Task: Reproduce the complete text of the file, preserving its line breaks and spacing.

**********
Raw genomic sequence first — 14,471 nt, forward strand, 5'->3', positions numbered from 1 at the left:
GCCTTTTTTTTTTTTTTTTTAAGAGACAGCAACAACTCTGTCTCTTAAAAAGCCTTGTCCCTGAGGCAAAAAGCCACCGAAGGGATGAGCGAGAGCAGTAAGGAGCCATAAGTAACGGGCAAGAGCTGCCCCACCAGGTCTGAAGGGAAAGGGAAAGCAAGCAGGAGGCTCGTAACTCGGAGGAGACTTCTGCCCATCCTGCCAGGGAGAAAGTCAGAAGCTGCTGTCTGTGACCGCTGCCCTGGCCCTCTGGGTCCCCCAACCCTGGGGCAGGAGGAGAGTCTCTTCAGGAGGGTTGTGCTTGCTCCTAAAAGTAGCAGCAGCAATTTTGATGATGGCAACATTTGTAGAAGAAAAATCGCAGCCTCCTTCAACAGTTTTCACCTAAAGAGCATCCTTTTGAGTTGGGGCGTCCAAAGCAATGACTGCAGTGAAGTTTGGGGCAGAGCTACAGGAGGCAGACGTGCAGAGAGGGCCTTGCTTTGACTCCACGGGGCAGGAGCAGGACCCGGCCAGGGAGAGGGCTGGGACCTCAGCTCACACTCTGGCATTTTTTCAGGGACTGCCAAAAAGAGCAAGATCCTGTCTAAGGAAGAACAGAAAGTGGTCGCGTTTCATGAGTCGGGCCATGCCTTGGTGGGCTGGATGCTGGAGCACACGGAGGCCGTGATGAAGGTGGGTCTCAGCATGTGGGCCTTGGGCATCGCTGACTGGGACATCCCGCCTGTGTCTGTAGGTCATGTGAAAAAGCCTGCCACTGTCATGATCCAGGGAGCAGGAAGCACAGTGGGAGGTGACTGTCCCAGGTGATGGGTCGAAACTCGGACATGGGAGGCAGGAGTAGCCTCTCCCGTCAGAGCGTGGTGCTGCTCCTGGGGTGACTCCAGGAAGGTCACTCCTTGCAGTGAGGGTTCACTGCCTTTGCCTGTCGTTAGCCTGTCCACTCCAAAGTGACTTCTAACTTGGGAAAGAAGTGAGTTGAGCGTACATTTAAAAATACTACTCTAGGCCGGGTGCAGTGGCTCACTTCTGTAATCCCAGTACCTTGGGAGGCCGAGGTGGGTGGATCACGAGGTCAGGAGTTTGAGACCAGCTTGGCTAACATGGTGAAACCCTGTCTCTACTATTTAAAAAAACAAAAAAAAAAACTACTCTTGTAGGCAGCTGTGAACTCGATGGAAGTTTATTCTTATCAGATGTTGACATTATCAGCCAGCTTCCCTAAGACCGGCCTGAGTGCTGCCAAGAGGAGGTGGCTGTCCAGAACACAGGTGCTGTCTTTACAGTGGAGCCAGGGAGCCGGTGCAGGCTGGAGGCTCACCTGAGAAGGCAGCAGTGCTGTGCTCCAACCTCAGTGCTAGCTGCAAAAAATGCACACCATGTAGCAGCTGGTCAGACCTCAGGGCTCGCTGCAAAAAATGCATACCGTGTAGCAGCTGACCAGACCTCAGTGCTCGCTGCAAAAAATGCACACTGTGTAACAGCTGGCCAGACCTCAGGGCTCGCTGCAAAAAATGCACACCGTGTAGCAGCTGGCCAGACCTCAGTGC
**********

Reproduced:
Raw genomic sequence first — 14,471 nt, forward strand, 5'->3', positions numbered from 1 at the left:
GCCTTTTTTTTTTTTTTTTTAAGAGACAGCAACAACTCTGTCTCTTAAAAAGCCTTGTCCCTGAGGCAAAAAGCCACCGAAGGGATGAGCGAGAGCAGTAAGGAGCCATAAGTAACGGGCAAGAGCTGCCCCACCAGGTCTGAAGGGAAAGGGAAAGCAAGCAGGAGGCTCGTAACTCGGAGGAGACTTCTGCCCATCCTGCCAGGGAGAAAGTCAGAAGCTGCTGTCTGTGACCGCTGCCCTGGCCCTCTGGGTCCCCCAACCCTGGGGCAGGAGGAGAGTCTCTTCAGGAGGGTTGTGCTTGCTCCTAAAAGTAGCAGCAGCAATTTTGATGATGGCAACATTTGTAGAAGAAAAATCGCAGCCTCCTTCAACAGTTTTCACCTAAAGAGCATCCTTTTGAGTTGGGGCGTCCAAAGCAATGACTGCAGTGAAGTTTGGGGCAGAGCTACAGGAGGCAGACGTGCAGAGAGGGCCTTGCTTTGACTCCACGGGGCAGGAGCAGGACCCGGCCAGGGAGAGGGCTGGGACCTCAGCTCACACTCTGGCATTTTTTCAGGGACTGCCAAAAAGAGCAAGATCCTGTCTAAGGAAGAACAGAAAGTGGTCGCGTTTCATGAGTCGGGCCATGCCTTGGTGGGCTGGATGCTGGAGCACACGGAGGCCGTGATGAAGGTGGGTCTCAGCATGTGGGCCTTGGGCATCGCTGACTGGGACATCCCGCCTGTGTCTGTAGGTCATGTGAAAAAGCCTGCCACTGTCATGATCCAGGGAGCAGGAAGCACAGTGGGAGGTGACTGTCCCAGGTGATGGGTCGAAACTCGGACATGGGAGGCAGGAGTAGCCTCTCCCGTCAGAGCGTGGTGCTGCTCCTGGGGTGACTCCAGGAAGGTCACTCCTTGCAGTGAGGGTTCACTGCCTTTGCCTGTCGTTAGCCTGTCCACTCCAAAGTGACTTCTAACTTGGGAAAGAAGTGAGTTGAGCGTACATTTAAAAATACTACTCTAGGCCGGGTGCAGTGGCTCACTTCTGTAATCCCAGTACCTTGGGAGGCCGAGGTGGGTGGATCACGAGGTCAGGAGTTTGAGACCAGCTTGGCTAACATGGTGAAACCCTGTCTCTACTATTTAAAAAAACAAAAAAAAAAACTACTCTTGTAGGCAGCTGTGAACTCGATGGAAGTTTATTCTTATCAGATGTTGACATTATCAGCCAGCTTCCCTAAGACCGGCCTGAGTGCTGCCAAGAGGAGGTGGCTGTCCAGAACACAGGTGCTGTCTTTACAGTGGAGCCAGGGAGCCGGTGCAGGCTGGAGGCTCACCTGAGAAGGCAGCAGTGCTGTGCTCCAACCTCAGTGCTAGCTGCAAAAAATGCACACCATGTAGCAGCTGGTCAGACCTCAGGGCTCGCTGCAAAAAATGCATACCGTGTAGCAGCTGACCAGACCTCAGTGCTCGCTGCAAAAAATGCACACTGTGTAACAGCTGGCCAGACCTCAGGGCTCGCTGCAAAAAATGCACACCGTGTAGCAGCTGGCCAGACCTCAGTGC